Multiscale acquisition and presentation of very large artifacts: The case of Portalada [Ripoll Monastery, Spain]
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The dichotomy between full detail representation and the efficient management of data digitization is still a big issue in the context of the acquisition and visualization of 3D objects, especially in the field of the cultural heritage. Modern scanning devices enable very detailed geometry to be acquired, but it is usually quite hard to apply these technologies to large artifacts. In this article we present a project aimed at virtually reconstructing the impressive (7 × 11 m.) portal of the Ripoll Monastery, Spain. The monument was acquired using triangulation laser scanning technology, producing a dataset of 2212 range maps for a total of more than 1 billion triangles. All the steps of the entire project are described, from the acquisition planning to the final setup for dissemination to the public. We show how time-of-flight laser scanning data can be used to speed-up the alignment process. In addition we show how, after creating a model and repairing imperfections, an interactive and immersive setup enables the public to navigate and display a fully detailed representation of the portal. This article shows that, after careful planning and with the aid of state-of-the-art algorithms, it is now possible to preserve and visualize highly detailed information, even for very large surfaces.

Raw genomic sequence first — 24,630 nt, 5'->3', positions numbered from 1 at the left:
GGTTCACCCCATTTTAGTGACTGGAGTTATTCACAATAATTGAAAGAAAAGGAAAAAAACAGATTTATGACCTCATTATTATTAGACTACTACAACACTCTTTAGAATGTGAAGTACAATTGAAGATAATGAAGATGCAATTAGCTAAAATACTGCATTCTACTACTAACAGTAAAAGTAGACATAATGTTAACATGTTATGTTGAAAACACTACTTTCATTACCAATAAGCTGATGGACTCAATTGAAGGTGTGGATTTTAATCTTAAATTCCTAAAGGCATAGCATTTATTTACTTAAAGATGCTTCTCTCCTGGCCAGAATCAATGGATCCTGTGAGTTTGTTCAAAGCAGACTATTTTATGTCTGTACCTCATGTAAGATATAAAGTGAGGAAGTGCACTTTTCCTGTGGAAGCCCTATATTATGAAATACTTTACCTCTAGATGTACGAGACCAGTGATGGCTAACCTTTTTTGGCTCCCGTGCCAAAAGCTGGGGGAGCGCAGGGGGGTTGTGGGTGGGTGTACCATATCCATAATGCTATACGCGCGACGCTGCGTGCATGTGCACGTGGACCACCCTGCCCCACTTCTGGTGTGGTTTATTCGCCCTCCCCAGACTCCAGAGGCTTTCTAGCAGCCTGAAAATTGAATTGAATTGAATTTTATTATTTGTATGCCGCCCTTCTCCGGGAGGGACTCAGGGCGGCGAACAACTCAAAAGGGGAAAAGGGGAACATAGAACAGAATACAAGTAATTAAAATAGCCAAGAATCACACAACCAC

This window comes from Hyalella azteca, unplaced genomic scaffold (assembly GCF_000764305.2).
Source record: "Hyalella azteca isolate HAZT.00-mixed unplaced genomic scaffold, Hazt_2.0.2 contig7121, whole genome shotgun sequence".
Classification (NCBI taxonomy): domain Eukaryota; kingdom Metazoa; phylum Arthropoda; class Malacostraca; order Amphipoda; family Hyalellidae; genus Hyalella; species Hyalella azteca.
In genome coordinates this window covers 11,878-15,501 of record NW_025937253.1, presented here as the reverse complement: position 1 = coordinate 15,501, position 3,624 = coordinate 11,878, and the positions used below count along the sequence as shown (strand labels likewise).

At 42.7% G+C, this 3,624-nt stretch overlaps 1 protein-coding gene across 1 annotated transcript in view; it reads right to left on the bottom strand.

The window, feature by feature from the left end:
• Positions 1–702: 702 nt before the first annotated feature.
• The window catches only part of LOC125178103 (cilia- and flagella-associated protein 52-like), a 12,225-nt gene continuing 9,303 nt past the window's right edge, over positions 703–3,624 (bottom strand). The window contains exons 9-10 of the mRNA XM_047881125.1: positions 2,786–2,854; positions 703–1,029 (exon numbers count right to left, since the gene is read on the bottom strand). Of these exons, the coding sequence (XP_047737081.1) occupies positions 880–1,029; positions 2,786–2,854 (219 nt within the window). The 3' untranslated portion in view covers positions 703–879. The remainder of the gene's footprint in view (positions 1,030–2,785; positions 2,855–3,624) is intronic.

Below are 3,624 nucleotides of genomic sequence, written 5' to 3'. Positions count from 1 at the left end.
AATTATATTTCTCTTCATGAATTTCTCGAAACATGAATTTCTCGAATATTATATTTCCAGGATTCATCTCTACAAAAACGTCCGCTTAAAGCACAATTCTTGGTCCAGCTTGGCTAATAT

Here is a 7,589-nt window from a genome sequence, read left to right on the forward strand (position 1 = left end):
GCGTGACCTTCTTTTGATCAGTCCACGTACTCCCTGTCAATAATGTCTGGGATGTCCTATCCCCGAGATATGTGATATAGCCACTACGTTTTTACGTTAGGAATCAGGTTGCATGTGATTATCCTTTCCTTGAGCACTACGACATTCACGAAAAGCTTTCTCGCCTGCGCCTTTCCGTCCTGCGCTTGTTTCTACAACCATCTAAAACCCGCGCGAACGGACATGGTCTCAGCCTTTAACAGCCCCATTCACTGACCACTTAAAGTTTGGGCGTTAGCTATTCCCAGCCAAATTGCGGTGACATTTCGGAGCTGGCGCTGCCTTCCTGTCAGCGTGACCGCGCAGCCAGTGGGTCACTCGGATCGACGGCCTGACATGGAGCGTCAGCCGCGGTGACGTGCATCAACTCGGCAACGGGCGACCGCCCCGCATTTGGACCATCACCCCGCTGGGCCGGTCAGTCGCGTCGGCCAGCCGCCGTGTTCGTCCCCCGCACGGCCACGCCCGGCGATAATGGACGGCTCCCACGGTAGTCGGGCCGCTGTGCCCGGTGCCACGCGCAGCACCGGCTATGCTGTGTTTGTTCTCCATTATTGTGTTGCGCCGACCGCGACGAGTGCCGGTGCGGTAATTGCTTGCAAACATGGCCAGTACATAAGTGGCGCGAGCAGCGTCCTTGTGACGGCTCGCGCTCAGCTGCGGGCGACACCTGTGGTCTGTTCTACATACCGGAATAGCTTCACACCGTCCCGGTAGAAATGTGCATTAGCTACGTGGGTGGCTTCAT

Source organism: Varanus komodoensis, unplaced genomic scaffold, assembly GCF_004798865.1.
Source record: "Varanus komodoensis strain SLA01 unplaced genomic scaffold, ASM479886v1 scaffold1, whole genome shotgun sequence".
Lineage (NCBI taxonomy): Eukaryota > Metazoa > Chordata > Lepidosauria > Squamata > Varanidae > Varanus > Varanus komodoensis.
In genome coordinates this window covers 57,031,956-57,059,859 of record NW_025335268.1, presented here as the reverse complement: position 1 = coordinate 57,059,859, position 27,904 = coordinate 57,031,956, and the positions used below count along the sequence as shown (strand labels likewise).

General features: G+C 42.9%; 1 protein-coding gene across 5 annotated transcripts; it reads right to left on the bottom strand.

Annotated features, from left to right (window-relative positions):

CitationCallieri, M. [et al.]. Multiscale acquisition and presentation of very large artifacts: The case of portalada. "ACM journal on computing and cultural heritage", Abril 2011, vol. 3, núm. 4, p. 14:1-14:20.
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